The Libor scandal has not generated the amount of interest in the U.S. as it has in the U.K. and Europe. And yet it may presage similar investigations closer to home, involving the Federal Reserve.
A GAO study of Federal Reserve Bank Governance in October 2011 found shortcomings in the Federal Reserve’s governance of outside directors in the Reserve Banks. The report raised questions about outside directors’ involvement in the emergency programs authorized by the Federal Reserve Board during the financial crisis, generating the appearance of conflicts of interest.
From the creation of the Federal Reserve System, the Federal Reserve Act has required the Reserve Banks to include directors on their boards to be representatives of the member banks. As the GAO study pointed out, this requirement creates an appearance of a conflict of interest because the Federal Reserve System has supervisory authority over the banks.
The GAO study went on to find current Federal Reserve compliance practices to be inadequate: “However, without more complete documentation of the directors’ roles and responsibilities with regard to the supervision and regulation functions, as well as increased public disclosure on governance practices to enhance accountability and transparency, questions about Reserve Bank governance will remain.”
The report noted that there are no restrictions in Fed rules on directors lobbying the Fed on behalf of their banks. The rules also allow directors tied to outside banks to participate in decisions involving how much interest to charge financial institutions and how much credit to provide healthy banks and institutions in “hazardous” condition. When situations arise that run afoul of Fed’s conflict rules and waivers are granted, the GAO said the waivers are kept hidden from the public.
The 108-page report found that at least 18 specific current and former Fed board members were affiliated with banks and corporations that received emergency loans from the Federal Reserve during the financial crisis, including ties to Goldman Sachs, JP Morgan and General Electric.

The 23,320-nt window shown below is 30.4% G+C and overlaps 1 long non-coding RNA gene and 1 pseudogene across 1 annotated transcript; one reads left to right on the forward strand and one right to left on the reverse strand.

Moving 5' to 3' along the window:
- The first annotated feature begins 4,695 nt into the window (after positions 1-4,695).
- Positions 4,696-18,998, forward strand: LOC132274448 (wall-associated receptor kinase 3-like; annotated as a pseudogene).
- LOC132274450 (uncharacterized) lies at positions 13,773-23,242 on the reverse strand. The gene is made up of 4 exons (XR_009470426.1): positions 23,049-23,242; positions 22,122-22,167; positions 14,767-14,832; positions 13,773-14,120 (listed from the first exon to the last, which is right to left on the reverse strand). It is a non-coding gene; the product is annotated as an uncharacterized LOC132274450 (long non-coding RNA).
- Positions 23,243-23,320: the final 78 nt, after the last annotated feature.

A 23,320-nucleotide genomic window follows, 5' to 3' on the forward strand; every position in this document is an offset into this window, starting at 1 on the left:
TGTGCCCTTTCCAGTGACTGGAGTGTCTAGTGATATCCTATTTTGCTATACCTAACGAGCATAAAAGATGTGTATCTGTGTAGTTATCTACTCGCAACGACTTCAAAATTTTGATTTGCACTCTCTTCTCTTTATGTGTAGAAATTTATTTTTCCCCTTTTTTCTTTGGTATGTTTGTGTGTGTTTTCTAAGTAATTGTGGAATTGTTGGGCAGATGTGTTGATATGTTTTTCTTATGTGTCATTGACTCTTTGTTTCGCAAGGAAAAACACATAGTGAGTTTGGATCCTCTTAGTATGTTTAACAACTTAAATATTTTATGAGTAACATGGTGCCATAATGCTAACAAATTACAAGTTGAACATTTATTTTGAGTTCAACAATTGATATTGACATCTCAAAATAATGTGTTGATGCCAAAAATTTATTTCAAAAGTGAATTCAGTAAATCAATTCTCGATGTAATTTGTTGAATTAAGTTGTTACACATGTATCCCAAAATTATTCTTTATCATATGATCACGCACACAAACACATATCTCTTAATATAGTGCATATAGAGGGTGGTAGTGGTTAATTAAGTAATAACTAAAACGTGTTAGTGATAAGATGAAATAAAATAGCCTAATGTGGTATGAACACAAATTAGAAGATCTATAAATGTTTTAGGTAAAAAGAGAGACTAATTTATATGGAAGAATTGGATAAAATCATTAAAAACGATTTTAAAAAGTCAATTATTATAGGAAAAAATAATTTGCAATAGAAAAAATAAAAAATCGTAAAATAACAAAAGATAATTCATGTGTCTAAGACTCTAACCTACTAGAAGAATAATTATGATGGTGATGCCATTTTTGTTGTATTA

In 2008, the New York Fed approved an application from Goldman Sachs to become a bank holding company giving it access to cheap Fed loans. During the same period, Stephen Friedman, chairman of the New York Fed, sat on the Goldman Sachs board of directors and owned Goldman stock, something the Fed’s rules prohibited. He received a waiver in late 2008 that was not made public. After Friedman received the waiver, he continued to purchase stock in Goldman from November 2008 through January of 2009 unbeknownst to the Fed, according to the GAO.
The Federal Reserve Bank of New York consulted with General Electric on the creation of the Commercial Paper Funding Facility. The Fed later provided $16 billion in financing for GE under the emergency lending program while Jeffrey Immelt, GE’s CEO, served as a director on the board of the Federal Reserve Bank of New York.
The report also noted Jamie Dimon’s apparent conflicts while serving on the board of the Federal Reserve Bank of New York at the same time that his bank received emergency loans from the Fed and was used by the Fed as a clearing bank for the Fed’s emergency lending programs. In 2008, the Fed provided JP Morgan Chase with $29 billion in financing to acquire Bear Stearns. At the time, Dimon persuaded the Fed to provide JP Morgan Chase with an 18-month exemption from risk-based leverage and capital requirements. He also convinced the Fed to take risky mortgage-related assets off of Bear Stearns balance sheet before JP Morgan Chase acquired this troubled investment bank.
No one has suggested that outside directors in the Fed Reserve system exert the same influence that Barclays and other banks had on Libor. However, the 2011 GAO study strongly suggests that Federal Reserve governance controls on outside directors are inadequate. If true, it gives the opportunity for enterprising journalists or politicians to generate a U.S. version of the Libor scandal.